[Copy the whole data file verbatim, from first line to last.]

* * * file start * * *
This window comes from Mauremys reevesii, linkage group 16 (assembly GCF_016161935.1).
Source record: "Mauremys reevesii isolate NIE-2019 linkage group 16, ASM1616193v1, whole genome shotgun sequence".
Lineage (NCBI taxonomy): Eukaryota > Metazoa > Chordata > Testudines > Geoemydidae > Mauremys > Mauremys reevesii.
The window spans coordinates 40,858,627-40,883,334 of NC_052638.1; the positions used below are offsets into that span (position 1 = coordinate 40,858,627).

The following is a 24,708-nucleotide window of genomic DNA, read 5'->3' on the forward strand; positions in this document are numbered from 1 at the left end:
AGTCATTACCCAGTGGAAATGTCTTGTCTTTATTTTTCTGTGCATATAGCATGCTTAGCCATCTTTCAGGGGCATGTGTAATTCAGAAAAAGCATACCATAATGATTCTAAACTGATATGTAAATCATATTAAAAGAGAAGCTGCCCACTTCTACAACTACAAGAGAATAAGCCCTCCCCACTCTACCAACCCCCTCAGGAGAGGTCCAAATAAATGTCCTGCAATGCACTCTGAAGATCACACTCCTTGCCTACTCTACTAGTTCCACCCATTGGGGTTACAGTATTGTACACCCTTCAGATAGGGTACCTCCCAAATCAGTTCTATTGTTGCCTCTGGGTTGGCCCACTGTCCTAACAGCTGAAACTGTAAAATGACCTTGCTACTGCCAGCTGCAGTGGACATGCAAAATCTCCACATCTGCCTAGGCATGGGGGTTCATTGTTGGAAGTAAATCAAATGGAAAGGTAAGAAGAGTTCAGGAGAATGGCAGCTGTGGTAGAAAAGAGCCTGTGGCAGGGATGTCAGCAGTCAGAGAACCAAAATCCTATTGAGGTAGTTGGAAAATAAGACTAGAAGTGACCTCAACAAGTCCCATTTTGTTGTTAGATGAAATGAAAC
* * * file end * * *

This window comes from Mauremys reevesii, linkage group 16 (assembly GCF_016161935.1).
Source record: "Mauremys reevesii isolate NIE-2019 linkage group 16, ASM1616193v1, whole genome shotgun sequence".
Lineage (NCBI taxonomy): Eukaryota > Metazoa > Chordata > Testudines > Geoemydidae > Mauremys > Mauremys reevesii.
The window spans coordinates 40,858,627-40,883,334 of NC_052638.1; the positions used below are offsets into that span (position 1 = coordinate 40,858,627).

The following is a 24,708-nucleotide window of genomic DNA, read 5'->3' on the forward strand; positions in this document are numbered from 1 at the left end:
AGTCATTACCCAGTGGAAATGTCTTGTCTTTATTTTTCTGTGCATATAGCATGCTTAGCCATCTTTCAGGGGCATGTGTAATTCAGAAAAAGCATACCATAATGATTCTAAACTGATATGTAAATCATATTAAAAGAGAAGCTGCCCACTTCTACAACTACAAGAGAATAAGCCCTCCCCACTCTACCAACCCCCTCAGGAGAGGTCCAAATAAATGTCCTGCAATGCACTCTGAAGATCACACTCCTTGCCTACTCTACTAGTTCCACCCATTGGGGTTACAGTATTGTACACCCTTCAGATAGGGTACCTCCCAAATCAGTTCTATTGTTGCCTCTGGGTTGGCCCACTGTCCTAACAGCTGAAACTGTAAAATGACCTTGCTACTGCCAGCTGCAGTGGACATGCAAAATCTCCACATCTGCCTAGGCATGGGGGTTCATTGTTGGAAGTAAATCAAATGGAAAGGTAAGAAGAGTTCAGGAGAATGGCAGCTGTGGTAGAAAAGAGCCTGTGGCAGGGATGTCAGCAGTCAGAGAACCAAAATCCTATTGAGGTAGTTGGAAAATAAGACTAGAAGTGACCTCAACAAGTCCCATTTTGTTGTTAGATGAAATGAAAC